*Updated Sept. 14
This is a series I’ve been meaning to start for a while. I’ve lived on the Island for just over two years, and do my best to soak in its beauty as much as I can. Aside from shoreline vistas and sprawling ocean horizons, there’s one thing that’s constantly stopping me in my tracks — Vineyard homes.
I don’t know if it’s the mystery of its inhabitants, the shameless envy, or my unjustifiable confidence in someday winning the lottery, there’s something in me that wants to knock on these doors and see what happens. That, of course, is trespassing, and in my six or so years of studying journalism, I’ve learned to write the news, not be the news. So, I found a different approach — the friends-of-friends technique that makes this Island work so preeminently well.
Megan Weeks is an interior designer from Boston. She’s been coming to Martha’s Vineyard since the late 1980s. She’s spent the past three summers living in a large white gambrel with bright blue shutters on Edgartown Harbor. And I mean right on Edgartown Harbor. The view is spectacular.
“All that activity on the harbor is just visual,” Weeks said, as she took me on a tour of the property. It’s true — for something so close to town and in the midst of everyday summer action, you sit out back and what do you hear? Rustling marsh. Frogs. Bugs. Birds.
Weeks isn’t the owner of this house, so that part’s still a mystery, but she did let me inside and shared a wealth of information about its history.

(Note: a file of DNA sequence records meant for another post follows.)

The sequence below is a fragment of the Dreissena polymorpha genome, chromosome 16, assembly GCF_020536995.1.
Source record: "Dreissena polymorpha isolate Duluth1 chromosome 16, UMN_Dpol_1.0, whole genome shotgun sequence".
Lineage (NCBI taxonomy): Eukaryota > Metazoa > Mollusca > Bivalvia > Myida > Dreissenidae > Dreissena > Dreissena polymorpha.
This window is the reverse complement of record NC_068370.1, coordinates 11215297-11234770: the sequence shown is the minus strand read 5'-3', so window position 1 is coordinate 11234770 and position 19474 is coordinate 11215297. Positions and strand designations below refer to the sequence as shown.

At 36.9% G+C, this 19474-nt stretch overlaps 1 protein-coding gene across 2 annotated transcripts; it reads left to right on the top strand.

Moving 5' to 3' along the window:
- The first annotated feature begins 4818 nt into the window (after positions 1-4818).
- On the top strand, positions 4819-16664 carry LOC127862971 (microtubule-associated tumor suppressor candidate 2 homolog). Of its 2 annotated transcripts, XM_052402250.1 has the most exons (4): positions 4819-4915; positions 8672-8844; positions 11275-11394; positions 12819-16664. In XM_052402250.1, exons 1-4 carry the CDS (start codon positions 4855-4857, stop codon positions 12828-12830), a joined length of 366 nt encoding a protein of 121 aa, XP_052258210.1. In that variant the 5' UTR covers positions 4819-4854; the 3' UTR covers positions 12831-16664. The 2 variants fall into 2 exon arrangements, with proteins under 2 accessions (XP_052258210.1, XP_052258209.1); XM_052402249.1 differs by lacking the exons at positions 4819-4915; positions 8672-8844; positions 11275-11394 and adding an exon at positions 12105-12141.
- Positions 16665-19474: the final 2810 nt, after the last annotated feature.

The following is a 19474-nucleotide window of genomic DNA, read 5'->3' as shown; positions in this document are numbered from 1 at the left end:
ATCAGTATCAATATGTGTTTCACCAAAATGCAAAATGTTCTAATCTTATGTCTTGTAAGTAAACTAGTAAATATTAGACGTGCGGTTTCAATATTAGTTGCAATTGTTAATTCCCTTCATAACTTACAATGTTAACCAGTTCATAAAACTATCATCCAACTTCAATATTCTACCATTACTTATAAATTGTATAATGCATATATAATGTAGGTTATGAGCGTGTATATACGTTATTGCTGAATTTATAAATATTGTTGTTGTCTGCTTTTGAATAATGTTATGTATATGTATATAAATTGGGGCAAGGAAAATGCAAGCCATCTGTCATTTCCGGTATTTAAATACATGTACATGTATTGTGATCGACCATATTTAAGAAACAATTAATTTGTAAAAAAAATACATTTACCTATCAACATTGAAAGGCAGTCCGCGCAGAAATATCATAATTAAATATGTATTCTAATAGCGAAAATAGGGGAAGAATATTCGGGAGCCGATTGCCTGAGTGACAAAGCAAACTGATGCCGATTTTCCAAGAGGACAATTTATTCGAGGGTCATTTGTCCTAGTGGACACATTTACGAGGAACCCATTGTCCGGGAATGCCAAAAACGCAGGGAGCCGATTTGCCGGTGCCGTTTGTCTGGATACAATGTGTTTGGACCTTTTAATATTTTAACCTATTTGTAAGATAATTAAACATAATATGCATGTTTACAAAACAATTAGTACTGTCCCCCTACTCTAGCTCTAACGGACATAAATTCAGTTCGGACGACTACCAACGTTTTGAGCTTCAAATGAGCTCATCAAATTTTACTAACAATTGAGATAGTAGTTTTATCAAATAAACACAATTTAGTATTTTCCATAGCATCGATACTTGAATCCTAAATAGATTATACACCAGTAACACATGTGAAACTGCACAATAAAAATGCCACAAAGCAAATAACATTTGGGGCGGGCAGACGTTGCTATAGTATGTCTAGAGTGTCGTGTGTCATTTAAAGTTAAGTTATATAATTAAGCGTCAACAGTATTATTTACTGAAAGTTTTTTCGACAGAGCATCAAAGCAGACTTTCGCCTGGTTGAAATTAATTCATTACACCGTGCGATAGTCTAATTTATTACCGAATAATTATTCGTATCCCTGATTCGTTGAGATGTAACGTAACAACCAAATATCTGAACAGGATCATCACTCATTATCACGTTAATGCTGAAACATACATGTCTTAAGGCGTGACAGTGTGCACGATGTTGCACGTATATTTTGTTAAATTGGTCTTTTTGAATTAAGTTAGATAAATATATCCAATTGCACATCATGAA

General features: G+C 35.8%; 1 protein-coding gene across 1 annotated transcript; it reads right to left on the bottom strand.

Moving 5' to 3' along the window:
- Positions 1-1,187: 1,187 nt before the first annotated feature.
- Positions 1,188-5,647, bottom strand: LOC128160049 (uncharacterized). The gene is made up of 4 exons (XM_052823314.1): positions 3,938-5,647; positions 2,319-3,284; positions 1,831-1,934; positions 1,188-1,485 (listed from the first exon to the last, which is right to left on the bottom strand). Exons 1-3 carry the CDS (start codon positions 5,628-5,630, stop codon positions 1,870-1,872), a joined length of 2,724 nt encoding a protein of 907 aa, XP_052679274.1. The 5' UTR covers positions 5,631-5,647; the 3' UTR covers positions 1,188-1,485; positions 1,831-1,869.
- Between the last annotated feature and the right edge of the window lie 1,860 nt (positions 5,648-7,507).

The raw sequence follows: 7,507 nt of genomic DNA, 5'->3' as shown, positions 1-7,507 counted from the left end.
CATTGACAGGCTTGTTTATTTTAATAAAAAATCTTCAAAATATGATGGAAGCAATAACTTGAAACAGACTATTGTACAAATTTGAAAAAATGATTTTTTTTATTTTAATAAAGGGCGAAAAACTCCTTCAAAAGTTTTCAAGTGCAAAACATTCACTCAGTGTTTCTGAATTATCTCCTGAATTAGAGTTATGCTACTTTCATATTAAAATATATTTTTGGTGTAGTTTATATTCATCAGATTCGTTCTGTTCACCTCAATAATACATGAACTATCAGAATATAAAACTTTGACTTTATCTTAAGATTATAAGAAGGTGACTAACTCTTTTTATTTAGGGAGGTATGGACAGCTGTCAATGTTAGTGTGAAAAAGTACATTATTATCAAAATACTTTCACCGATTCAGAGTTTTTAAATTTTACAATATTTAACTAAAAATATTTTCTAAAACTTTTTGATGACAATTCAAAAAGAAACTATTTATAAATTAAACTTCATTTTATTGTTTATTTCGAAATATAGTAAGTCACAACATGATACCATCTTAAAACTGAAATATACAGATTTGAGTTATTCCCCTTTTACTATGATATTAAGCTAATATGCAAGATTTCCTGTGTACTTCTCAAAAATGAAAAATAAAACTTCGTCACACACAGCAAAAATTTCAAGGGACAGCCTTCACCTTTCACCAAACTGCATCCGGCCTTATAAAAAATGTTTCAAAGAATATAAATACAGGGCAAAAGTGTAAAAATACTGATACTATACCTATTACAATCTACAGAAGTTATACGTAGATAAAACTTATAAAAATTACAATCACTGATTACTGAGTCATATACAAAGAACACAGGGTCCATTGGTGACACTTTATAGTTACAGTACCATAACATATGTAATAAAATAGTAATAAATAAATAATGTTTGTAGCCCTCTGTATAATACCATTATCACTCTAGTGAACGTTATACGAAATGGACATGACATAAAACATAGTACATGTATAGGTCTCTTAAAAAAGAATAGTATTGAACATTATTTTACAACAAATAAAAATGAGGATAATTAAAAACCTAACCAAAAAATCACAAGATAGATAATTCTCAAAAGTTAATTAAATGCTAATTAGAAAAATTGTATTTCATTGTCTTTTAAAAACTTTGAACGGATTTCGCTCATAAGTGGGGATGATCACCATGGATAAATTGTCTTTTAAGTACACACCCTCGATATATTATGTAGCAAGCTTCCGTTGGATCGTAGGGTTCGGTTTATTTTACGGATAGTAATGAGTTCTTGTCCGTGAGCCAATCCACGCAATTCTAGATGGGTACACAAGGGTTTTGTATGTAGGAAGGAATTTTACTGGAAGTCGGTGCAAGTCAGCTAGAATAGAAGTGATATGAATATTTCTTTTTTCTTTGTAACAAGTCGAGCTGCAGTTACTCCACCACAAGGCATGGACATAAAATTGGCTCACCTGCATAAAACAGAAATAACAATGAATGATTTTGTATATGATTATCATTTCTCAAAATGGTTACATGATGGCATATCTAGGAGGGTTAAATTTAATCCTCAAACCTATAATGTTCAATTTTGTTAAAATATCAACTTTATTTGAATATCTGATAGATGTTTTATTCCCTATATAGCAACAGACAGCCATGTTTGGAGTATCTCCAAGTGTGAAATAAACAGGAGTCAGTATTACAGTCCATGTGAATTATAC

The house was built in the 1930s, during the height of the Great Depression. Builders broke ground in February and the house was fully occupied by June. It took about 16 weeks. The original owners, the Erdman family, owned the house for many generations. They named it Chapeda, after the four oldest sons: Charlie, Harold, Peter, and David. The youngest son, Michael, is in his 80s, and still visits the Island from time to time. We can presume the house was named before Michael was born. The Erdman family sold the house in 2015. With its new owners, Chapeda took on a new identity: Tower Hill.
“The house was and is super loved,” Weeks said. “But the new owners are ready for some updates.”
That’s where Weeks comes into the story. Weeks is an interior designer, and her company, M Weeks Design, has been commissioned to work on many Vineyard homes. In February 2018, the Tower Hill owners asked her to take on their harborfront spot. The mandate? Lighten, brighten, and clean up.
Weeks showed me some ‘before’ shots of Tower Hill’s interior design. Each room was heavily wallpapered, had dark, orangey wood floors, frilly curtains, and dated furniture. Charming, of course, but ready for renos.
“I call this a lipstick renovation,” Weeks said. “Nothing structural. Subtle updates that retain its old world elements.”
We started in the kitchen. It’s an open space that lets in a lot of light. The walls are painted a soft white, and the floors are finished with reclaimed oak and hickory wood. There’s brand new appliances, hardware, sinks, and light fixtures. She kept the cabinets the same with their old-fashioned, farm-style aesthetic, but they do have a fresh coat of paint.